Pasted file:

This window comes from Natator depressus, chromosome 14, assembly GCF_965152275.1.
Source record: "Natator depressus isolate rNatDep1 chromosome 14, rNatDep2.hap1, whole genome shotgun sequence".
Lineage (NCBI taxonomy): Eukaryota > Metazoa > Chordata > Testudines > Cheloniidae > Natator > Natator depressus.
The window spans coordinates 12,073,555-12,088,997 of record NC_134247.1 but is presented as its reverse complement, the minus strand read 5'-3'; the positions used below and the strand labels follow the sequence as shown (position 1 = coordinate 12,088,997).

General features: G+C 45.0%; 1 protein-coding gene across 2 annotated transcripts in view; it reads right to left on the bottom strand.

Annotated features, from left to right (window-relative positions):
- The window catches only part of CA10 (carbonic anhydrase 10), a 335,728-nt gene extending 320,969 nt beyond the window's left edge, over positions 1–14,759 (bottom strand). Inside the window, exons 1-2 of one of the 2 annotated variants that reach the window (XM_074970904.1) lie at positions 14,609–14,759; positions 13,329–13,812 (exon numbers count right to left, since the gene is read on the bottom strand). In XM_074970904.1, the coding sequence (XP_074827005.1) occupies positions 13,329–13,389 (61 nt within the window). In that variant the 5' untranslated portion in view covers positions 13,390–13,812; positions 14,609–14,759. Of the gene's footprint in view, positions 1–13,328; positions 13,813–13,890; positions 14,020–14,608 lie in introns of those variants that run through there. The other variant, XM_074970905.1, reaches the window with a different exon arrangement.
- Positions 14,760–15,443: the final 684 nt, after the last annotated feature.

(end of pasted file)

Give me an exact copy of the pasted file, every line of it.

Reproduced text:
This window comes from Natator depressus, chromosome 14, assembly GCF_965152275.1.
Source record: "Natator depressus isolate rNatDep1 chromosome 14, rNatDep2.hap1, whole genome shotgun sequence".
Lineage (NCBI taxonomy): Eukaryota > Metazoa > Chordata > Testudines > Cheloniidae > Natator > Natator depressus.
The window spans coordinates 12,073,555-12,088,997 of record NC_134247.1 but is presented as its reverse complement, the minus strand read 5'-3'; the positions used below and the strand labels follow the sequence as shown (position 1 = coordinate 12,088,997).

General features: G+C 45.0%; 1 protein-coding gene across 2 annotated transcripts in view; it reads right to left on the bottom strand.

Annotated features, from left to right (window-relative positions):
- The window catches only part of CA10 (carbonic anhydrase 10), a 335,728-nt gene extending 320,969 nt beyond the window's left edge, over positions 1–14,759 (bottom strand). Inside the window, exons 1-2 of one of the 2 annotated variants that reach the window (XM_074970904.1) lie at positions 14,609–14,759; positions 13,329–13,812 (exon numbers count right to left, since the gene is read on the bottom strand). In XM_074970904.1, the coding sequence (XP_074827005.1) occupies positions 13,329–13,389 (61 nt within the window). In that variant the 5' untranslated portion in view covers positions 13,390–13,812; positions 14,609–14,759. Of the gene's footprint in view, positions 1–13,328; positions 13,813–13,890; positions 14,020–14,608 lie in introns of those variants that run through there. The other variant, XM_074970905.1, reaches the window with a different exon arrangement.
- Positions 14,760–15,443: the final 684 nt, after the last annotated feature.